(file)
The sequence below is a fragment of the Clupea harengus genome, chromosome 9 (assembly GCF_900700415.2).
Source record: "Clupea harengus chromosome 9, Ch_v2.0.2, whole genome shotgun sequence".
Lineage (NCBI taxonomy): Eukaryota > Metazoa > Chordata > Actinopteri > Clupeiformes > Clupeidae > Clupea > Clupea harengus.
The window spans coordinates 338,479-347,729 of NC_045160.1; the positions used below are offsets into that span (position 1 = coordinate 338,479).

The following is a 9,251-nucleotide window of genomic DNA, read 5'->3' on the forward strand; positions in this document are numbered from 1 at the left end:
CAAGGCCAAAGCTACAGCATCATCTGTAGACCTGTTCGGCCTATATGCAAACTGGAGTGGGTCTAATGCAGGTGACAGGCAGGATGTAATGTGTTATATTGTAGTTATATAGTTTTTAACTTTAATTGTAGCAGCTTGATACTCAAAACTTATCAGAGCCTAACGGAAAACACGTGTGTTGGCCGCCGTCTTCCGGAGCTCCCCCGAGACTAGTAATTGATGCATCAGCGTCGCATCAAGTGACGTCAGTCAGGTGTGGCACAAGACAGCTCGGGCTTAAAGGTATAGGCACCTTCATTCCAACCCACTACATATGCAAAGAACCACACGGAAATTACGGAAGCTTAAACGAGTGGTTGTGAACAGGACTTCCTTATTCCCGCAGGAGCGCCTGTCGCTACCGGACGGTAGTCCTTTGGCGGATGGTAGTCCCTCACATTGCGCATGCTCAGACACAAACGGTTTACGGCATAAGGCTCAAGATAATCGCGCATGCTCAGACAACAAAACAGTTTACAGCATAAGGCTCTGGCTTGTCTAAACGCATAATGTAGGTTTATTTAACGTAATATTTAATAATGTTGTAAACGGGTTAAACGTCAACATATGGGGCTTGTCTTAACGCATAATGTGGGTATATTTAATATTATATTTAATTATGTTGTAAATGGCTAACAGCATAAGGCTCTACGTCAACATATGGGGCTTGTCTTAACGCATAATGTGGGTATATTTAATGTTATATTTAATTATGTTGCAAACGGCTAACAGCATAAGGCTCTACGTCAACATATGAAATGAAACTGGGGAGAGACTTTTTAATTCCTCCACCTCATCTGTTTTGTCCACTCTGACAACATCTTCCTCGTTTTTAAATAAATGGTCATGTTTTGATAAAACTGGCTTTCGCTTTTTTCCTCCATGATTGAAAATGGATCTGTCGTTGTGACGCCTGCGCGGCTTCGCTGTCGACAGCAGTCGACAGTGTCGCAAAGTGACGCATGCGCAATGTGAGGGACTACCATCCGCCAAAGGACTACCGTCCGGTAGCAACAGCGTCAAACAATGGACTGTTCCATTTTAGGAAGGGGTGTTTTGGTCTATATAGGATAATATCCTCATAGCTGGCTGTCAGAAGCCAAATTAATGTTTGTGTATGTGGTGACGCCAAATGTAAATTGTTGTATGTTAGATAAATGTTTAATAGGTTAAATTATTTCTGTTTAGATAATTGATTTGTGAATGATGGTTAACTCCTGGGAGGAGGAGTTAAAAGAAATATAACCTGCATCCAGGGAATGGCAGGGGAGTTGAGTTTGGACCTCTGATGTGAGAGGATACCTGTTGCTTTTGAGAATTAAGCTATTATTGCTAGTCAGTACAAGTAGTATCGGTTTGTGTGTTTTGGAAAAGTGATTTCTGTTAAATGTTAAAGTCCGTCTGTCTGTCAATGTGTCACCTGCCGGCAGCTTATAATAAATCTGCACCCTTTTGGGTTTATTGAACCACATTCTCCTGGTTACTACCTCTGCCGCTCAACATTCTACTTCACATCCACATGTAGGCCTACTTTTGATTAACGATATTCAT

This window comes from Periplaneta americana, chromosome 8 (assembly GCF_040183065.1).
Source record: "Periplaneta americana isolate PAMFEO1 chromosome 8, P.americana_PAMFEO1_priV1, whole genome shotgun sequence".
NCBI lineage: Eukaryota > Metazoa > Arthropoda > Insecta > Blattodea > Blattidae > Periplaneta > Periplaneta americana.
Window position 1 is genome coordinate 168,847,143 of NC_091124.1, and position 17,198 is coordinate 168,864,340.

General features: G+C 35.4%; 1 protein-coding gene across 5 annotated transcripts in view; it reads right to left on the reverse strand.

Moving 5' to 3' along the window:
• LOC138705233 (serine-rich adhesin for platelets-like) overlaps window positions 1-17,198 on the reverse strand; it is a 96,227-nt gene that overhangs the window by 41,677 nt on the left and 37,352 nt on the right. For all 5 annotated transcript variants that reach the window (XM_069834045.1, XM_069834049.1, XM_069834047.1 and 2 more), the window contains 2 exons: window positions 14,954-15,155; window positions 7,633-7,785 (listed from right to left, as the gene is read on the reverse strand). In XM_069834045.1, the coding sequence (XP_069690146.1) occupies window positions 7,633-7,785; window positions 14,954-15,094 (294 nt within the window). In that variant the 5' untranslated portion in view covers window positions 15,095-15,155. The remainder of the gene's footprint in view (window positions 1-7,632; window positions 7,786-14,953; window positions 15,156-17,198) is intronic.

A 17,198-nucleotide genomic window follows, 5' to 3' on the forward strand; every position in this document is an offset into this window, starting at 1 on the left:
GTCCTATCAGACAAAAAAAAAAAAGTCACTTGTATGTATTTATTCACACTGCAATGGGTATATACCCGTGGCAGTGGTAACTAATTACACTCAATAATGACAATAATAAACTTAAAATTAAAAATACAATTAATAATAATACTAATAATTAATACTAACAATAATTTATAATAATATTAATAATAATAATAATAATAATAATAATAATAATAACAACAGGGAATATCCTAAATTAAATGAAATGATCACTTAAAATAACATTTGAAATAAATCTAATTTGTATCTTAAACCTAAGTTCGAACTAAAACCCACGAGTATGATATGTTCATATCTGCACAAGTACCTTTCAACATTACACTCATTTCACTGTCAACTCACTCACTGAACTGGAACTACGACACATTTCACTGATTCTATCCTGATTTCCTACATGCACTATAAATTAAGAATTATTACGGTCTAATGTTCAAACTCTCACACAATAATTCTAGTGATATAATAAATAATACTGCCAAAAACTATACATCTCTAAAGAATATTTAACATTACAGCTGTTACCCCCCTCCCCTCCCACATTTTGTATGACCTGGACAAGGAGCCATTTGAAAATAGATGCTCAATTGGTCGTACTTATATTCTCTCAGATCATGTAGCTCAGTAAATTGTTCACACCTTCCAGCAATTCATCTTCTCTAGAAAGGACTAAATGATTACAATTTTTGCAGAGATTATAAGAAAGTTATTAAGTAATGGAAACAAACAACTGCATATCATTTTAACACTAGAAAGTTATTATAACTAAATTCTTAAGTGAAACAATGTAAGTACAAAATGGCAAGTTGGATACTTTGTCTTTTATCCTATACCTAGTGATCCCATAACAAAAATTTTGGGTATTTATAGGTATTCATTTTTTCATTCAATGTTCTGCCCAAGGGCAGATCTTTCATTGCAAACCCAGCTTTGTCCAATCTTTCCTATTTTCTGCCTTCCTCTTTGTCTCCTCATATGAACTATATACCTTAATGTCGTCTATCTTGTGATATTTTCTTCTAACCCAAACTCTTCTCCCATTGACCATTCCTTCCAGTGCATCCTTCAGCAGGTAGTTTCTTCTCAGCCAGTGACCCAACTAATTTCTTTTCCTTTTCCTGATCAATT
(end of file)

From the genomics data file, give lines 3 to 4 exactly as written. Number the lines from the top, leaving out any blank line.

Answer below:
Lineage (NCBI taxonomy): Eukaryota > Metazoa > Chordata > Actinopteri > Clupeiformes > Clupeidae > Clupea > Clupea harengus.
The window spans coordinates 338,479-347,729 of NC_045160.1; the positions used below are offsets into that span (position 1 = coordinate 338,479).